Contributor: Mónica Santos (Portugal)
Katharine Kolcaba conceptualised comfort from the perspective of the person and the caregiver. She talks about comfort interventions/strategies in which she tells us that each intervention must have a variable to respond to the discomfort. The theory addresses three dimensions of comfort, but to promote comfort, it is not necessary to intervene in all three dimensions, but rather in the variable in which there is a deficit. She states that the behaviours that make a person ill are internal behaviours (intrinsic) and external behaviours (extrinsic). An environment with good spiritual support has protective factors in the dimension of spirituality, so it will probably be necessary to intervene in the physical comfort. Kolcaba explains that the dimensions of comfort are prioritised and can influence institutional practices and policies. Kolcaba, in this work, has scales to assess comfort and which may be applied in different realities. Whenever instruments exist, they should be used.
Caring for the end-of-life patient and his/her family is a real challenge for nurses. In situations of incurable, advanced and progressive disease, nurses should make efforts to integrate the terminally ill patient’s family into the health care team, considering that “they are both care providers and care receivers” (Neto, 2006, pg.22). Caregivers of end-of-life patients often experience high levels of suffering due to psychological factors, social restrictions and anticipated grief, the closer they are to the patient (Salmon et al., 2005).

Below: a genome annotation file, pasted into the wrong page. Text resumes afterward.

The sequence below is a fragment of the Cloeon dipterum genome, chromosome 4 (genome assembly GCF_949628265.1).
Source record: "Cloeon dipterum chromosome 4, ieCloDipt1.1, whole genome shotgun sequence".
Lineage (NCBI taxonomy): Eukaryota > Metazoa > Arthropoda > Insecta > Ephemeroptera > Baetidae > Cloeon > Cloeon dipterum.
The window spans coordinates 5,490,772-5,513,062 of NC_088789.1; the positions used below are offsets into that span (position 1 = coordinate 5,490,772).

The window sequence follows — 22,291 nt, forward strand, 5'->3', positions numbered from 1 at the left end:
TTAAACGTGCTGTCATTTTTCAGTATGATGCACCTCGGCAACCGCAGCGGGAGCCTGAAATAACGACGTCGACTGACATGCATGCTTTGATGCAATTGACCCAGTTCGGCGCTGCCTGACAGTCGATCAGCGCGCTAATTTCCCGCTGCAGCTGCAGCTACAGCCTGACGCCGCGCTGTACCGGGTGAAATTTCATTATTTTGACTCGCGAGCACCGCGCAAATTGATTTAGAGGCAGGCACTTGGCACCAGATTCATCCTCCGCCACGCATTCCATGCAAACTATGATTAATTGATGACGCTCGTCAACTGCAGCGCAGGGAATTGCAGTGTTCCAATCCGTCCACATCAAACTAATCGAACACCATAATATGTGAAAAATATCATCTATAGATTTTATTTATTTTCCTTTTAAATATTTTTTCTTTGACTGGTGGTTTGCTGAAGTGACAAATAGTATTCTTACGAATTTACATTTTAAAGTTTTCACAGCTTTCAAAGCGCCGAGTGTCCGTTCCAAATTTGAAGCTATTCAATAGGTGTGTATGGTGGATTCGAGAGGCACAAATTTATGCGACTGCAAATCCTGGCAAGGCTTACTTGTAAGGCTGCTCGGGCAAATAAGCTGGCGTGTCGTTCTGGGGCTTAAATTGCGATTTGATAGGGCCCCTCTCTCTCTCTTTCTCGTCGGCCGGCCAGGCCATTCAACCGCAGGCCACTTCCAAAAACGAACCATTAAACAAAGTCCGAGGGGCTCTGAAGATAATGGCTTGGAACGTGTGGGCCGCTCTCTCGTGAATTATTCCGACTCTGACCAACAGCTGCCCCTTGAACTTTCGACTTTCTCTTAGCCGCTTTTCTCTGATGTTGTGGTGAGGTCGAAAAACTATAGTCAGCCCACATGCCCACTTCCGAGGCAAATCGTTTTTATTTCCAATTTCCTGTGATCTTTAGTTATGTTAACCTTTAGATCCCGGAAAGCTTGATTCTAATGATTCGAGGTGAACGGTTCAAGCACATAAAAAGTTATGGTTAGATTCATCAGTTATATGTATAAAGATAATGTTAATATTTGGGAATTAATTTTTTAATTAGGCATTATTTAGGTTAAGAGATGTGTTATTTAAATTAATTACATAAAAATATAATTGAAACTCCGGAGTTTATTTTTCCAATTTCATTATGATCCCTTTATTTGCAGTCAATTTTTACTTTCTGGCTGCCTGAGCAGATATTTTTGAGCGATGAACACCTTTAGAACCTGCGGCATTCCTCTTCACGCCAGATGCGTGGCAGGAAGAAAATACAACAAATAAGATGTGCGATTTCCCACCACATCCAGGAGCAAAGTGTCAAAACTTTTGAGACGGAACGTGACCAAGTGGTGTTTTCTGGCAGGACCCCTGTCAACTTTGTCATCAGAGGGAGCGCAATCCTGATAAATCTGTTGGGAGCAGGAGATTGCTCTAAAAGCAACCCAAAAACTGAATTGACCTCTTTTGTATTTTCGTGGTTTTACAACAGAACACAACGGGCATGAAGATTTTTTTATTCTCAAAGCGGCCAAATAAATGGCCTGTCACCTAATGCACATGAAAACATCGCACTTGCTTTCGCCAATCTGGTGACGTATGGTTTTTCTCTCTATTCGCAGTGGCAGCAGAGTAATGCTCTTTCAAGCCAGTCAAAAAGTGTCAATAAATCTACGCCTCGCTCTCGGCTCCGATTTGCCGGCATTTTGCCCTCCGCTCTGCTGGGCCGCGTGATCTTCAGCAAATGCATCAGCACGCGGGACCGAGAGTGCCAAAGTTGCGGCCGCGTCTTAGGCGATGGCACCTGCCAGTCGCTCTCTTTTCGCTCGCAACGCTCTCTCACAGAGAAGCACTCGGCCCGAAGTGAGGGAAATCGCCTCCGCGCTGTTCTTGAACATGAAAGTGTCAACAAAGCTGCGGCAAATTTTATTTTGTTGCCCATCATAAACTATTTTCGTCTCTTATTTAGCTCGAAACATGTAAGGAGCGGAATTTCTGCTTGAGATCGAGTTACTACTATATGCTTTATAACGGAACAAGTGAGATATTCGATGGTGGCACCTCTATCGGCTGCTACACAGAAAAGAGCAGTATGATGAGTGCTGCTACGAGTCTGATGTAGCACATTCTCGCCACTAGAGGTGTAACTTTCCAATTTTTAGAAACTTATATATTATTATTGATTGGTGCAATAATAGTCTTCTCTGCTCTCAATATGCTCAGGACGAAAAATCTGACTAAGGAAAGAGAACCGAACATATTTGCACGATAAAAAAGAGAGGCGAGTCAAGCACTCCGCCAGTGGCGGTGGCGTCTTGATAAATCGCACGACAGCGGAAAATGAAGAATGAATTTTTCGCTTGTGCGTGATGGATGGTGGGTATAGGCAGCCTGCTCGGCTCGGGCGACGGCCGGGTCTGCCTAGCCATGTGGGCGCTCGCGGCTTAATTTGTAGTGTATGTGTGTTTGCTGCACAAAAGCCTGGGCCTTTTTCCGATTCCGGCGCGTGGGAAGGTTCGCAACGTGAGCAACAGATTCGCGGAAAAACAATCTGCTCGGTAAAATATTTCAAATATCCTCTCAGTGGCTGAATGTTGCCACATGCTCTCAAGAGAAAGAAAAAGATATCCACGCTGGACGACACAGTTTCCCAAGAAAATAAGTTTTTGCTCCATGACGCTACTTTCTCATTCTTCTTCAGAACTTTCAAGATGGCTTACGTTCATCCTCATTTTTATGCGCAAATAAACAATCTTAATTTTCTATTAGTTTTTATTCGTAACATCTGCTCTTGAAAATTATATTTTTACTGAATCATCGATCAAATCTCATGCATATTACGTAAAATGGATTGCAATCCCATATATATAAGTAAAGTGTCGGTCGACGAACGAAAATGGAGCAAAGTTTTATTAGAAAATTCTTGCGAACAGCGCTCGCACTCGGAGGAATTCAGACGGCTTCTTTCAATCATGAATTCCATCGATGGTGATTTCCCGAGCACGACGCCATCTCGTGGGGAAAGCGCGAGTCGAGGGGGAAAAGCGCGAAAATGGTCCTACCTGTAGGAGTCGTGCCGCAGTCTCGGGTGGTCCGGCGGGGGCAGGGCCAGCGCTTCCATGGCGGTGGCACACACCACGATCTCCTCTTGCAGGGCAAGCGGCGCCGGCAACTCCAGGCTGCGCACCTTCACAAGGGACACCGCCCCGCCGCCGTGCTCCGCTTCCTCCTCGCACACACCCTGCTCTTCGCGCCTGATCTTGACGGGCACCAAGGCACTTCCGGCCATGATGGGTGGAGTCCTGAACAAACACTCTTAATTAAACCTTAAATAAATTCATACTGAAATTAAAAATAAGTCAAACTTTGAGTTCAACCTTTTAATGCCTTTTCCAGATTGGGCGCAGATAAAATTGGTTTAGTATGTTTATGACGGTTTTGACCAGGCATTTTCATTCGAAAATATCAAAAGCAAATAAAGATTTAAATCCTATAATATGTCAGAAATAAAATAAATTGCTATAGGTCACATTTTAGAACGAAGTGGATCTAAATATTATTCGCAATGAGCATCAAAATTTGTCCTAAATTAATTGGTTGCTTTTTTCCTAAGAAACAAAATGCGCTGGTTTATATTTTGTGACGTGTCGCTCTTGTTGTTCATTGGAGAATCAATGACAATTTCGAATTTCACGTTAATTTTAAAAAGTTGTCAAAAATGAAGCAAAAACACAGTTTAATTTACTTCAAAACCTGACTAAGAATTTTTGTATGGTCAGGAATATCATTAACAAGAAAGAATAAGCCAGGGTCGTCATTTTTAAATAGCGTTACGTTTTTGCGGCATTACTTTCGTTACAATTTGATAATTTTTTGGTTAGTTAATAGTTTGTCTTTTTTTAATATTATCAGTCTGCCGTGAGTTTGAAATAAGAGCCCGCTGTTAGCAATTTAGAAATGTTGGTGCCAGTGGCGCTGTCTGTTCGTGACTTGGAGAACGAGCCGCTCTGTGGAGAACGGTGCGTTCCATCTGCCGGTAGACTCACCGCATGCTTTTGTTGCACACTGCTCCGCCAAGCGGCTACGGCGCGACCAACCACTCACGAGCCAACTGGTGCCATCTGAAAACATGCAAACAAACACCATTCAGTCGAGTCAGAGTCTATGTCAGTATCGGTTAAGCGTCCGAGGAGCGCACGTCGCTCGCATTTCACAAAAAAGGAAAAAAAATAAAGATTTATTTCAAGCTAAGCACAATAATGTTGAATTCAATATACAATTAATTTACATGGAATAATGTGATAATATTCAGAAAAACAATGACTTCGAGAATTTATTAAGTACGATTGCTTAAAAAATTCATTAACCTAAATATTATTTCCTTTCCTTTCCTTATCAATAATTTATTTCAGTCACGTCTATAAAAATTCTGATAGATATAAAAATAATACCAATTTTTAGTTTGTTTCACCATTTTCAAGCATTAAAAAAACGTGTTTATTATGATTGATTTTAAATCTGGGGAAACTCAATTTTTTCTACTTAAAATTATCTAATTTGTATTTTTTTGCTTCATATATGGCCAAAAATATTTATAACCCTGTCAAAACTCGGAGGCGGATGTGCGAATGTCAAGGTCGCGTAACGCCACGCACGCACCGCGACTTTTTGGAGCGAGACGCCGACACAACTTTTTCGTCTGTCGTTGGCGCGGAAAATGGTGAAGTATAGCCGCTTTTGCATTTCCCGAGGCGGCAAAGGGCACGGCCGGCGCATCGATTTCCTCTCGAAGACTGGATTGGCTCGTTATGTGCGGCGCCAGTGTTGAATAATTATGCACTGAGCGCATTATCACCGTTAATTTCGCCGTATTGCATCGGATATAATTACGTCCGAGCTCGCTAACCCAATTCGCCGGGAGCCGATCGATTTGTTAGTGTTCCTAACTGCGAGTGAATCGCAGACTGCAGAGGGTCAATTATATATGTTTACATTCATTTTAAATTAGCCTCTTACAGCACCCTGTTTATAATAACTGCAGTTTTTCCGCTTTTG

I decided to write about this topic of the importance of the comfort of careers of palliative care patients in the community, which throughout my professional life has concerned me and for which I think most health professionals are still not sufficiently aware. This concern arises because as a health professional, I think that we are often more focused on the interventions that promote patient comfort (which I consider to be extremely important), but we neglect the comfort of the caregivers, who are the support and pillar of the care provided to these patients, and who, if they are not well, will not be able to meet the patient’s needs.
In addition, all the interventions provided to the caregivers at the level of comfort are, in my opinion, essential for the minimization of suffering, being necessary to identify, as we do for the patient, the basic human needs affected and implement individualized care plans considering the individual situation of each caregiver. The family should be cared for with as much commitment and dedication as the patient.